This study recounts the story of a journey to China, in search of new ways to recruit and retain human resources that remain deeply influenced by ancient culture. It is also the story of four years of interactions with the Chinese population, social system, and culture while living, consulting, and travelling around the country.
In particular, this investigation explores recruitment and retention policies in selected foreign multinational corporations (MNCs) operating in the People’s Republic of China and emphasizes the critical role of social, situational, cultural, and organizational issues. Competition for talent in a tight labor market continues to increase in China, where the number of business graduates cannot meet growing demand. Recruiting and retaining local managers may be the greatest challenge in the Chinese job market, because talented managers who can oversee local operations and have knowledge of both the local market and international managerial approaches is fundamental for success. The shortage of such qualified managers is especially acute in major cities like Beijing and Shanghai. Early MNC entrants into China have battled late-comers; now they compete with privatizing state-owned enterprises and local companies.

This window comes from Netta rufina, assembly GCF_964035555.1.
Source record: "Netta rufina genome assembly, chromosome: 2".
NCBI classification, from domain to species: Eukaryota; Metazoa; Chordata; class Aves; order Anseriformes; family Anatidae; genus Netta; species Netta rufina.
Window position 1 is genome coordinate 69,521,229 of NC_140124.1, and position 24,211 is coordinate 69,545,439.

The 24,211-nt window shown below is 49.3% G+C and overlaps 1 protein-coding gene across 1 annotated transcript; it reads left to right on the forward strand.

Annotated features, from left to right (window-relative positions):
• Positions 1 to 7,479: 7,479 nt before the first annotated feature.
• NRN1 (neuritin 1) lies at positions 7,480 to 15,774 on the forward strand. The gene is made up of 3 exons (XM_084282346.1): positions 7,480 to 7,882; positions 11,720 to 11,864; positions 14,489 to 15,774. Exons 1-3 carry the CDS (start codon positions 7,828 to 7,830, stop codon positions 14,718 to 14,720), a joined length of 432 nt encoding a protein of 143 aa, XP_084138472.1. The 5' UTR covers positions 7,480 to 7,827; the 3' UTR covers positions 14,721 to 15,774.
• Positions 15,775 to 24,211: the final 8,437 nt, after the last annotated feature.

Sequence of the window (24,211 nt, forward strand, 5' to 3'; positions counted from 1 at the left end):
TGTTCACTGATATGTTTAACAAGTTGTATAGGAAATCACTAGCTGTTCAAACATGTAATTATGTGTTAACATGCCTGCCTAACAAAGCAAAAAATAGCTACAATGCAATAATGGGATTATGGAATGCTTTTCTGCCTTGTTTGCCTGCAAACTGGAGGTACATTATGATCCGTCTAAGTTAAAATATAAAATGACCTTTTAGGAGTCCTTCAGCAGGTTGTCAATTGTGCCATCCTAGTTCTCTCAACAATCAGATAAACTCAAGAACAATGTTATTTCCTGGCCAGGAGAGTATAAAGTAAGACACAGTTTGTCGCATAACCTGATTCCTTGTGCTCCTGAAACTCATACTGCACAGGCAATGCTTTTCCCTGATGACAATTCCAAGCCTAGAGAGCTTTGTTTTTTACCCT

This research examines the positions and key issues in literature related to the adoption and implementation of human resource policies, with specific attention to recruitment and retention in the specific national context of China. Both company- and context-related factors affect foreign MNCs’ choice of recruitment and retention policies, usually shaped at corporate headquarters. A case study with one major MNC that has long been operating in China provides insights, supported by information collected in interviews with various human resource professionals in other MNCs. The MNCs represent different industrial sectors in China and thus provide a homogeneous overview of the situation that avoids biases associated with a specific industrial sector.
By examining socio-political, legal, organizational, individual, and cultural influences on the operations of MNCs in China, this thesis provides recommendations for successful management recruitment and retention policies. It also indicates which policies seem successful in China and offers insights into the factors that produce less than satisfactory results.
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